A fourth case to be argued in the spring involves standards for questioning of juveniles.
The cases require the court to sort out practical questions about enforcement of “Miranda” rights. It’s been almost 40 years since the court’s landmark Miranda v. Arizona ruling required officers to warn people arrested and questioned that they have the right to remain silent and to see a lawyer.
Missouri officers did not immediately read Seibert her rights after arresting her at a St. Louis burn center and taking her to a police station interview room.
It was a gamble, one officer said, to see if she would divulge information about the 1997 fire that killed a teenager who had been staying at the Seibert family trailer in Rolla, Mo., a rural university town in the Ozarks. The officer said he learned the strategy in training sessions.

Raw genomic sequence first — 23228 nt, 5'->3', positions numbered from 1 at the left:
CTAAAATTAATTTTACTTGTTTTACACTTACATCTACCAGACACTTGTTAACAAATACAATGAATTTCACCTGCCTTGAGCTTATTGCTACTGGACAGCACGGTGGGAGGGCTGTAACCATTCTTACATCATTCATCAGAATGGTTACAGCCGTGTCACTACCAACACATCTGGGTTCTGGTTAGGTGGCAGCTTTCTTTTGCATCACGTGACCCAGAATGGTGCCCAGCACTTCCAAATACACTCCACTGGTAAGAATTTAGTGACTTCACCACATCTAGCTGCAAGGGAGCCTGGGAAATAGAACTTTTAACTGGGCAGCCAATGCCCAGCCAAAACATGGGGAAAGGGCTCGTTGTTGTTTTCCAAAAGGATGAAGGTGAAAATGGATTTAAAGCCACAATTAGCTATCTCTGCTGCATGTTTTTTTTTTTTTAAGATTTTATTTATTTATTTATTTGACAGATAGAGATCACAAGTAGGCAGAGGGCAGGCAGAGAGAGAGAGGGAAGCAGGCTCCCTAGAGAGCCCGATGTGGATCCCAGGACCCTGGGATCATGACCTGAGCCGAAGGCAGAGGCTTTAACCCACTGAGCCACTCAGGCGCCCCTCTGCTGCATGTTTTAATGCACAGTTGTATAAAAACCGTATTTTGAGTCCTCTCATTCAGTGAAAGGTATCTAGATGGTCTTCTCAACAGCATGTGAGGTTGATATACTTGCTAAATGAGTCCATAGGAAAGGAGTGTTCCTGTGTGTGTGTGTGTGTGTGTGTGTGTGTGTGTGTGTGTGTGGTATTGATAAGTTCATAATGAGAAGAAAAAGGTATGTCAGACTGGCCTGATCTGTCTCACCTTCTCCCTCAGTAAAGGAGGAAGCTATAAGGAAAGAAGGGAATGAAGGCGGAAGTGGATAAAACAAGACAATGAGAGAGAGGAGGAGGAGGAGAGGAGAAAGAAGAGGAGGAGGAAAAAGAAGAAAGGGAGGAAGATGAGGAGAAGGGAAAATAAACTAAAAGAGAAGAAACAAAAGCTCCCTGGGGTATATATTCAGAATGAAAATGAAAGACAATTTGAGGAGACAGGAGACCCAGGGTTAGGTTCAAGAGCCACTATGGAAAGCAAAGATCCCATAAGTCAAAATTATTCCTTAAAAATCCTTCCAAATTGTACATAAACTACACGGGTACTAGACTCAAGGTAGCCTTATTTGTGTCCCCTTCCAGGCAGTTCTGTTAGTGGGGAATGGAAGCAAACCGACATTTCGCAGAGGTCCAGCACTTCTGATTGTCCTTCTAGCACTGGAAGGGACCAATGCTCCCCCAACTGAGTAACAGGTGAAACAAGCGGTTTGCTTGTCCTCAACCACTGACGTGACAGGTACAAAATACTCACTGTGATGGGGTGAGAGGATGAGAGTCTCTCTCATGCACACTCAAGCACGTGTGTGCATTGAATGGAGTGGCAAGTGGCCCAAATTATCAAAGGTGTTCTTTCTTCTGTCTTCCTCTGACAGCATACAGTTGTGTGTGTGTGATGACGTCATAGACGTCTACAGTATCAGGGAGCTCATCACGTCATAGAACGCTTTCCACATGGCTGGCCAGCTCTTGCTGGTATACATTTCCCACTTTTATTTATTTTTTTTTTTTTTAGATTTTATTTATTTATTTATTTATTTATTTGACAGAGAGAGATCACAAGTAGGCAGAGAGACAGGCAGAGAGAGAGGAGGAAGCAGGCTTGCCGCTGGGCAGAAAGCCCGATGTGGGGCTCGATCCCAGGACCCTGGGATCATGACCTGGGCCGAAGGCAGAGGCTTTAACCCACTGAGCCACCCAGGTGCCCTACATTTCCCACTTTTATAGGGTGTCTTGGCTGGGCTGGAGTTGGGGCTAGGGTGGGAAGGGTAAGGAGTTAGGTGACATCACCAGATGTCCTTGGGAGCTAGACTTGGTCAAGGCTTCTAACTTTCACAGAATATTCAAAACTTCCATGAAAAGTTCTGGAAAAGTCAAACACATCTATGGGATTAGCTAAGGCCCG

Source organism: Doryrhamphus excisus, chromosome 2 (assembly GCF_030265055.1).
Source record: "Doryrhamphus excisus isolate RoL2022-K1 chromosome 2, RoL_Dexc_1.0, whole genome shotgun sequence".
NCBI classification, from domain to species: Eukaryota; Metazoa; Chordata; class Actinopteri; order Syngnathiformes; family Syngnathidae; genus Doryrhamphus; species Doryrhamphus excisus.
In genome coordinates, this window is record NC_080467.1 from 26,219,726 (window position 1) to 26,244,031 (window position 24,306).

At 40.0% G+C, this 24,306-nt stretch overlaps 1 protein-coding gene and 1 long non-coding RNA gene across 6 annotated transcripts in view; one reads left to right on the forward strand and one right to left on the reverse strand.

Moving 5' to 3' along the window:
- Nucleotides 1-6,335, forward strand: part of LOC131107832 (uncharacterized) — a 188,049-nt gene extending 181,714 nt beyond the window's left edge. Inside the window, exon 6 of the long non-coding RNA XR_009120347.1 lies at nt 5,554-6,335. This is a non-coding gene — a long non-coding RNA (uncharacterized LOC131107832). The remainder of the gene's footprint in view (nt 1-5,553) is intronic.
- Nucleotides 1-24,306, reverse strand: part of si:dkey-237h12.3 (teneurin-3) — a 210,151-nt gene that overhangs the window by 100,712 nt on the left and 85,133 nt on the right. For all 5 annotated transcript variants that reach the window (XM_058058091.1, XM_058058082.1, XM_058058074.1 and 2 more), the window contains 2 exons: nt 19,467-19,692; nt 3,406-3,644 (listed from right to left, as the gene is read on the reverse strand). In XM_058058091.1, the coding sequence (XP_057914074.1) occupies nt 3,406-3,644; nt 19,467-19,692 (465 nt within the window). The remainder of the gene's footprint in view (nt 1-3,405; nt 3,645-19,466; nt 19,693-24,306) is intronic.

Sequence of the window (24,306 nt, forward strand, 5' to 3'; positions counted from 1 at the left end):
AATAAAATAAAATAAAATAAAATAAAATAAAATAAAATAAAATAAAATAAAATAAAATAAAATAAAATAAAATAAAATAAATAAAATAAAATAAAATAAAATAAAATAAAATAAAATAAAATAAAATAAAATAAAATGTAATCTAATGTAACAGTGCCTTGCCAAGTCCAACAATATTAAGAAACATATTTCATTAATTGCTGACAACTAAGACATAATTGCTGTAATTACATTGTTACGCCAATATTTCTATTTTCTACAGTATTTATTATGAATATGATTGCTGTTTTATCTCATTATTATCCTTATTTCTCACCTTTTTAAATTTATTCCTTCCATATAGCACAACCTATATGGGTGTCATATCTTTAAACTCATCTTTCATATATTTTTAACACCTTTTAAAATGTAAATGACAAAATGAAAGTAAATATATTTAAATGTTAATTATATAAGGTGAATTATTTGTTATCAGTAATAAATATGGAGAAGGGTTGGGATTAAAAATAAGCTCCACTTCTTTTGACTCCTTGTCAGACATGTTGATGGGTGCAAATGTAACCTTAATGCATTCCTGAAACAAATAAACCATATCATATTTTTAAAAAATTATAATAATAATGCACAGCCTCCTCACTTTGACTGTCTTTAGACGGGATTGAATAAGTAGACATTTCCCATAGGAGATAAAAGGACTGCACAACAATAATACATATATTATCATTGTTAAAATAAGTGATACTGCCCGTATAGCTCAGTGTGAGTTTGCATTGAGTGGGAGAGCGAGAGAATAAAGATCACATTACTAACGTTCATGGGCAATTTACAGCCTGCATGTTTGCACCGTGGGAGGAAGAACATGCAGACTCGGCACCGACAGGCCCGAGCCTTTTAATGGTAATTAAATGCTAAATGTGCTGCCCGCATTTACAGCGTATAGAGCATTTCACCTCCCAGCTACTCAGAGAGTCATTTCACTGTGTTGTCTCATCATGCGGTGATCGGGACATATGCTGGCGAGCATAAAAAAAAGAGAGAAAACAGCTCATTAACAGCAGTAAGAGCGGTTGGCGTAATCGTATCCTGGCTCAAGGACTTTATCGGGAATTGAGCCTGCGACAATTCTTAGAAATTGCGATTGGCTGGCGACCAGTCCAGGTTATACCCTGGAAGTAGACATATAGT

Police said she arranged to have her home burned to cover up the death of her 12-year-old son, who had cerebral palsy and could not walk, talk or feed himself. She apparently was afraid to report her son’s death and thought authorities would believe she had neglected the boy because he had bedsores, according to the state Supreme Court ruling.